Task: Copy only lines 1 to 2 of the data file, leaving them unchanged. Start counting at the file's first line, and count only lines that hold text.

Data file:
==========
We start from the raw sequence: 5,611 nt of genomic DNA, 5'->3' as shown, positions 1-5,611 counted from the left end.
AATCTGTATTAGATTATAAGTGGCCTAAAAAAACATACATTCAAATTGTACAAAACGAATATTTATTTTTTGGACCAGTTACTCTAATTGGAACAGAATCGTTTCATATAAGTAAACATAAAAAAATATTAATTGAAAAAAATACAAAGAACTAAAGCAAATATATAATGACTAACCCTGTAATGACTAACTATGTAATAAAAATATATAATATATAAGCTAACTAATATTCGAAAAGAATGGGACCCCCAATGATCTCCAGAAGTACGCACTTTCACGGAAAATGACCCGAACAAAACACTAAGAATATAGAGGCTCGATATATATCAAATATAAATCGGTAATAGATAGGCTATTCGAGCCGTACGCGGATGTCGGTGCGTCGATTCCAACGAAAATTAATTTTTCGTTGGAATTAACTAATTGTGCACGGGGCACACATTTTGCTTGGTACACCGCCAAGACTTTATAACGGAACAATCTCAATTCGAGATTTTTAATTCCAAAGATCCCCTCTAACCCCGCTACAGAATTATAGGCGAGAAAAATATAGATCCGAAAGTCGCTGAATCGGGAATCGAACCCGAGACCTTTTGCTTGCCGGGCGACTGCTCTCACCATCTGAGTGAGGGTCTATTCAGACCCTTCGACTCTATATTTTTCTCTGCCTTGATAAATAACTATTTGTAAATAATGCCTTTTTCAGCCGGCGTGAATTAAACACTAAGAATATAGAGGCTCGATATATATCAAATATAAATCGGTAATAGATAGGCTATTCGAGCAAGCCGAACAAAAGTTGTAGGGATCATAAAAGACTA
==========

We start from the raw sequence: 5,611 nt of genomic DNA, 5'->3' as shown, positions 1-5,611 counted from the left end.
AATCTGTATTAGATTATAAGTGGCCTAAAAAAACATACATTCAAATTGTACAAAACGAATATTTATTTTTTGGACCAGTTACTCTAATTGGAACAGAATCGTTTCATATAAGTAAACATAAAAAAATATTAATTGAAAAAAATACAAAGAACTAAAGCAAATATATAATGACTAACCCTGTAATGACTAACTATGTAATAAAAATATATAATATATAAGCTAACTAATATTCGAAAAGAATGGGACCCCCAATGATCTCCAGAAGTACGCACTTTCACGGAAAATGACCCGAACAAAACACTAAGAATATAGAGGCTCGATATATATCAAATATAAATCGGTAATAGATAGGCTATTCGAGCCGTACGCGGATGTCGGTGCGTCGATTCCAACGAAAATTAATTTTTCGTTGGAATTAACTAATTGTGCACGGGGCACACATTTTGCTTGGTACACCGCCAAGACTTTATAACGGAACAATCTCAATTCGAGATTTTTAATTCCAAAGATCCCCTCTAACCCCGCTACAGAATTATAGGCGAGAAAAATATAGATCCGAAAGTCGCTGAATCGGGAATCGAACCCGAGACCTTTTGCTTGCCGGGCGACTGCTCTCACCATCTGAGTGAGGGTCTATTCAGACCCTTCGACTCTATATTTTTCTCTGCCTTGATAAATAACTATTTGTAAATAATGCCTTTTTCAGCCGGCGTGAATTAAACACTAAGAATATAGAGGCTCGATATATATCAAATATAAATCGGTAATAGATAGGCTATTCGAGCAAGCCGAACAAAAGTTGTAGGGATCATAAAAGACTA